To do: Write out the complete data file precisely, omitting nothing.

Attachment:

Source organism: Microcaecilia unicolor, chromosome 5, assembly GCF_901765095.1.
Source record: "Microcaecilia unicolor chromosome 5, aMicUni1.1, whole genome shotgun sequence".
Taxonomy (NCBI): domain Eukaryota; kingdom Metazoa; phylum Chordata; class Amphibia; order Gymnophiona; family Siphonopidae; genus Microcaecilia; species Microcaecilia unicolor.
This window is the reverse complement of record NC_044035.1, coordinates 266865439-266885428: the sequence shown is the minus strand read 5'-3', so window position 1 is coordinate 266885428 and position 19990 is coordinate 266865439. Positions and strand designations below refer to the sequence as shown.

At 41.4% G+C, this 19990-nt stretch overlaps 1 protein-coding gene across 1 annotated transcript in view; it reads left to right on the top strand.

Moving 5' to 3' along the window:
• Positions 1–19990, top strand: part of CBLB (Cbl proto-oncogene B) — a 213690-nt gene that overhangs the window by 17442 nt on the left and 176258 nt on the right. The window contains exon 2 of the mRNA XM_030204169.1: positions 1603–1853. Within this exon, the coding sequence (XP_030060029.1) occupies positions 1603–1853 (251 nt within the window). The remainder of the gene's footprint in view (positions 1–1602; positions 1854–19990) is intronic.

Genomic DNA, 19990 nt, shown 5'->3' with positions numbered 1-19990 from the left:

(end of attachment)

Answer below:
Source organism: Microcaecilia unicolor, chromosome 5, assembly GCF_901765095.1.
Source record: "Microcaecilia unicolor chromosome 5, aMicUni1.1, whole genome shotgun sequence".
Taxonomy (NCBI): domain Eukaryota; kingdom Metazoa; phylum Chordata; class Amphibia; order Gymnophiona; family Siphonopidae; genus Microcaecilia; species Microcaecilia unicolor.
This window is the reverse complement of record NC_044035.1, coordinates 266865439-266885428: the sequence shown is the minus strand read 5'-3', so window position 1 is coordinate 266885428 and position 19990 is coordinate 266865439. Positions and strand designations below refer to the sequence as shown.

At 41.4% G+C, this 19990-nt stretch overlaps 1 protein-coding gene across 1 annotated transcript in view; it reads left to right on the top strand.

Moving 5' to 3' along the window:
• Positions 1–19990, top strand: part of CBLB (Cbl proto-oncogene B) — a 213690-nt gene that overhangs the window by 17442 nt on the left and 176258 nt on the right. The window contains exon 2 of the mRNA XM_030204169.1: positions 1603–1853. Within this exon, the coding sequence (XP_030060029.1) occupies positions 1603–1853 (251 nt within the window). The remainder of the gene's footprint in view (positions 1–1602; positions 1854–19990) is intronic.

Genomic DNA, 19990 nt, shown 5'->3' with positions numbered 1-19990 from the left: